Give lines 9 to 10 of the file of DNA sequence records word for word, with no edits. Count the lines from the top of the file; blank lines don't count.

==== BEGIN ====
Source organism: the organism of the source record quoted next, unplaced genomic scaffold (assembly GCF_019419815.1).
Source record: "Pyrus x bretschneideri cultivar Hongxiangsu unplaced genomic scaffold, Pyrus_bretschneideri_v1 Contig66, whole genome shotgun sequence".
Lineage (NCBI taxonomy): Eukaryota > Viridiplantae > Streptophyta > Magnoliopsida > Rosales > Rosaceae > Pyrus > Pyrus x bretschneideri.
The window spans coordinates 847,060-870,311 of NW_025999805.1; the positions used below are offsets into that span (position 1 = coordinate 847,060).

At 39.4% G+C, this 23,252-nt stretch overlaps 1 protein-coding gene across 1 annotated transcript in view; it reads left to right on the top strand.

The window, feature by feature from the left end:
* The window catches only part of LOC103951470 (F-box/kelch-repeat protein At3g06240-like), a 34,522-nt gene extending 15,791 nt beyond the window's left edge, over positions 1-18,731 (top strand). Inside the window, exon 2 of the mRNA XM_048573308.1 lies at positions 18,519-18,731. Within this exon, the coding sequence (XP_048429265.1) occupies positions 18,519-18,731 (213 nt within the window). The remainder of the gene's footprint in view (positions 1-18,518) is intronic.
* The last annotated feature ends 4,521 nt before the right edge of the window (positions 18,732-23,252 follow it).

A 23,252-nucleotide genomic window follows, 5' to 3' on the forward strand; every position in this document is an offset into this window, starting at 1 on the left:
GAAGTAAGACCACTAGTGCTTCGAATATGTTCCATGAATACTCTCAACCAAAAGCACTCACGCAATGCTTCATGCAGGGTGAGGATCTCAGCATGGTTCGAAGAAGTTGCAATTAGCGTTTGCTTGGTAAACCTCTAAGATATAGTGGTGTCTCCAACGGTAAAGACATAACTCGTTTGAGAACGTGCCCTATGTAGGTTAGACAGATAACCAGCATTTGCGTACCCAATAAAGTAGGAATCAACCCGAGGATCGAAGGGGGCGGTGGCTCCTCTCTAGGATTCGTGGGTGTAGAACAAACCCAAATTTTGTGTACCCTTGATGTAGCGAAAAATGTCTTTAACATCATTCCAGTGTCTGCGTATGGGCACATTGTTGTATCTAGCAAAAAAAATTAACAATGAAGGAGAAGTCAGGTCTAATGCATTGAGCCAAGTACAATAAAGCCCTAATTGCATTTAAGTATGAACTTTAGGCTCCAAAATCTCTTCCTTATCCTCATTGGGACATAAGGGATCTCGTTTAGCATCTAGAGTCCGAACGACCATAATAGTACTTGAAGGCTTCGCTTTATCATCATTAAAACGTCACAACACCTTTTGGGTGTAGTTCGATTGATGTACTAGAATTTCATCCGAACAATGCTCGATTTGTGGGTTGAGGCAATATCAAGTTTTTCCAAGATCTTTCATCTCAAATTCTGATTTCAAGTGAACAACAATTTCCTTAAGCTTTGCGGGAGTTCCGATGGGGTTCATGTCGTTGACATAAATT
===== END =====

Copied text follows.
A 23,252-nucleotide genomic window follows, 5' to 3' on the forward strand; every position in this document is an offset into this window, starting at 1 on the left:
GAAGTAAGACCACTAGTGCTTCGAATATGTTCCATGAATACTCTCAACCAAAAGCACTCACGCAATGCTTCATGCAGGGTGAGGATCTCAGCATGGTTCGAAGAAGTTGCAATTAGCGTTTGCTTGGTAAACCTCTAAGATATAGTGGTGTCTCCAACGGTAAAGACATAACTCGTTTGAGAACGTGCCCTATGTAGGTTAGACAGATAACCAGCATTTGCGTACCCAATAAAGTAGGAATCAACCCGAGGATCGAAGGGGGCGGTGGCTCCTCTCTAGGATTCGTGGGTGTAGAACAAACCCAAATTTTGTGTACCCTTGATGTAGCGAAAAATGTCTTTAACATCATTCCAGTGTCTGCGTATGGGCACATTGTTGTATCTAGCAAAAAAAATTAACAATGAAGGAGAAGTCAGGTCTAATGCATTGAGCCAAGTACAATAAAGCCCTAATTGCATTTAAGTATGAACTTTAGGCTCCAAAATCTCTTCCTTATCCTCATTGGGACATAAGGGATCTCGTTTAGCATCTAGAGTCCGAACGACCATAATAGTACTTGAAGGCTTCGCTTTATCATCATTAAAACGTCACAACACCTTTTGGGTGTAGTTCGATTGATGTACTAGAATTTCATCCGAACAATGCTCGATTTGTGGGTTGAGGCAATATCAAGTTTTTCCAAGATCTTTCATCTCAAATTCTGATTTCAAGTGAACAACAATTTCCTTAAGCTTTGCGGGAGTTCCGATGGGGTTCATGTCGTTGACATAAATT